Panel 4 Emancipation Today: The Politics of Immigration Reform

Amanda Sherman, Managing Editor for Business and Production for the Government Law Review

 Lincoln & Immigration:  Angela Alexander, Instructor of History and Humanities, York Technical College 

           Instructor Alexander began discussing the nativist movement of the mid-1800s.  This group, whose motto was “America for the Americans” believed that no foreign-born citizens should govern in America.  The voice of the anti-nativist at this time was much softer, although it may not have been less popular.  Instructor Alexander said that Lincoln saw each ethnic group as distinct; he had a unique conception of those who were not born in America.  In the instructor’s words, “Lincoln treated people as people.”  In her presentation, Instructor Alexander detailed President Lincoln’s encounters with several minority groups as a depiction of Lincoln’s conception of non-natives.

           The group that Lincoln was most in contact with was the Germans, which was the most common immigrant group in Illinois in his day.  Lincoln owned a German language newspaper in Springfield, and also worked and corresponded with many Germans.  In a letter, circa 1858, Lincoln wrote, “Our fellow German citizens, ever true to liberty . . . not for special classes of men, but for all men.  True to the union and the constitution as the best means to advance that liberty.”[1]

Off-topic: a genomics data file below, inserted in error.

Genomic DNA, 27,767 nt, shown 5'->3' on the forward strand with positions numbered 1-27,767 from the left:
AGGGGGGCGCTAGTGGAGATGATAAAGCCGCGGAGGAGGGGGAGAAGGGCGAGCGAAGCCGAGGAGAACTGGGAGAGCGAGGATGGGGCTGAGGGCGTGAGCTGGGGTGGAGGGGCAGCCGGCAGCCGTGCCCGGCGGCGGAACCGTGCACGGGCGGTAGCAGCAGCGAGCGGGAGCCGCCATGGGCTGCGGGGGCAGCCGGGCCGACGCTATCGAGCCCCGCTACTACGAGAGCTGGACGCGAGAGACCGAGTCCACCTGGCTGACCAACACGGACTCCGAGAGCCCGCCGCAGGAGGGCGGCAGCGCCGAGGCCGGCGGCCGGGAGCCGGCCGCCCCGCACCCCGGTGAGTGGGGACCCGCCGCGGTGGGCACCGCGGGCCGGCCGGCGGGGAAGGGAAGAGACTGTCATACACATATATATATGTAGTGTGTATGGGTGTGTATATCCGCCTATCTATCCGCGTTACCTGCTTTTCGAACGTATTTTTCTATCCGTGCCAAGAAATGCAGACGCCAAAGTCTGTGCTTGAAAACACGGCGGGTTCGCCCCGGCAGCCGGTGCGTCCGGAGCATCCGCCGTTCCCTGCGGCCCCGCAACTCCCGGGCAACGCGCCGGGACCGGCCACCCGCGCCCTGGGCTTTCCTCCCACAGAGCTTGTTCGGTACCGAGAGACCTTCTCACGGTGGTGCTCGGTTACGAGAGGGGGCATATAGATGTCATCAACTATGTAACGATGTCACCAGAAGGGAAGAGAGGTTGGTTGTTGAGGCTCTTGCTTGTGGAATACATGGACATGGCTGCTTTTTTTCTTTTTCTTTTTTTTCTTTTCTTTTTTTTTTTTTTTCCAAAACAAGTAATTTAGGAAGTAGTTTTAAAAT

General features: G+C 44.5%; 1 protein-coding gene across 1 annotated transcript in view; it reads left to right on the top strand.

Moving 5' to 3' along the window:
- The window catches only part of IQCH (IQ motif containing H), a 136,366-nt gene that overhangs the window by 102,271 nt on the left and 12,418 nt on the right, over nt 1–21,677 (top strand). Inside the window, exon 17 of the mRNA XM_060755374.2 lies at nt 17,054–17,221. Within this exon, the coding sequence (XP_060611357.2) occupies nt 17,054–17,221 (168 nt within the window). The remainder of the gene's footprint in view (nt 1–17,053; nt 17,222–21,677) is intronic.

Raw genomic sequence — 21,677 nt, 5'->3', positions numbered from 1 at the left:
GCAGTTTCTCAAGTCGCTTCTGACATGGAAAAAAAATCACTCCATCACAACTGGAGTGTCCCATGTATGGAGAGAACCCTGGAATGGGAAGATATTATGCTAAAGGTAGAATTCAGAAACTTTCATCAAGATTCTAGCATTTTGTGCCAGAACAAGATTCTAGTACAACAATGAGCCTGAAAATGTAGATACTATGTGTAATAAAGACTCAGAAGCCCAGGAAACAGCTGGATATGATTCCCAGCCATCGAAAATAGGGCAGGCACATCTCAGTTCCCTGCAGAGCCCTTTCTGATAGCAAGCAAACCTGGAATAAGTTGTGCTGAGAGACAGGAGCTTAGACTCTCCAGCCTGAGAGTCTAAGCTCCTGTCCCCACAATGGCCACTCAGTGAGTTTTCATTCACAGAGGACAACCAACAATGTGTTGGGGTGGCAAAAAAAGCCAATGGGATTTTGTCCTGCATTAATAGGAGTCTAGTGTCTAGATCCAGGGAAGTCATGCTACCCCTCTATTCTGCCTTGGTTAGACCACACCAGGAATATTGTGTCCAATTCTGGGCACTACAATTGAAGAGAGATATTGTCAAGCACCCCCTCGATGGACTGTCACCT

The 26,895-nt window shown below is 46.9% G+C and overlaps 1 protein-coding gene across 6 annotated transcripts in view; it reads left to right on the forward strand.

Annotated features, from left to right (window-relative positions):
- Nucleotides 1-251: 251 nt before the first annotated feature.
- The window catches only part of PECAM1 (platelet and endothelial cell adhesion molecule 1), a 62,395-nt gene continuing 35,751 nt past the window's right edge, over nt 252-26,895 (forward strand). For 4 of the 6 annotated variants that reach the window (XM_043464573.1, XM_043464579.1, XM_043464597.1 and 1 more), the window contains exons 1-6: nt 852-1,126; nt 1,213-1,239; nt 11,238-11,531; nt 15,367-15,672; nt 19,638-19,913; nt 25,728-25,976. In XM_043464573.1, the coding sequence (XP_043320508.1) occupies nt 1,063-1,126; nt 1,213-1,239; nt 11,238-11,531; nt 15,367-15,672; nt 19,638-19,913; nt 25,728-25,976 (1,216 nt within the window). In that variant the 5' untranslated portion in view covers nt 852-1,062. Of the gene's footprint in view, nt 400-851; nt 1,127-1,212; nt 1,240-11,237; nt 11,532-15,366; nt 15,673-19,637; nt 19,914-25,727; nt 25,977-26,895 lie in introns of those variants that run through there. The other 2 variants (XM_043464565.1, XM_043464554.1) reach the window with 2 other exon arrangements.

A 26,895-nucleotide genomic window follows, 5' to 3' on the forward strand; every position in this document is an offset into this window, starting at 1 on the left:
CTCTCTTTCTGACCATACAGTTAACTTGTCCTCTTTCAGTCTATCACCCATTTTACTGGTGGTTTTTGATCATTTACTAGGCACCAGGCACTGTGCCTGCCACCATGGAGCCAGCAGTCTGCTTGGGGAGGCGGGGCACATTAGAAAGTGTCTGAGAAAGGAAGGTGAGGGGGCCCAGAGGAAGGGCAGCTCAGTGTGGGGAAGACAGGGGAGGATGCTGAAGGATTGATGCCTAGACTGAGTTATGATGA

Additionally, Lincoln wanted to ensure that Germans could read his speeches in their own language.  Although, Instructor Alexander says this was politically advantageous for Lincoln, it was mutually beneficial to the Germans.  Germans and others were to be judged by their individual merit and not their nativity.  The instructor went on to detail Lincoln’s encounters with the Jewish and Irish population.  She spoke of Lincoln’s handling of General Ulysses S. Grant’s denial of orders to pay permits for Jewish individuals in 1862 as a demonstration of his ability to divorce himself from certain political or social pressures in order to do what he felt was necessary.


          The instructor says that Lincoln was less familiar with the Irish who tended to stay on the east coast.  Although Lincoln was criticized for voicing his concerns about Irishmen aiding in voting fraud during his campaign against Stephen Douglas, Instructor Alexander says that this was a concern that had nothing to do with the ethnicity of the individuals involved and everything to do with the potentiality of voting fraud.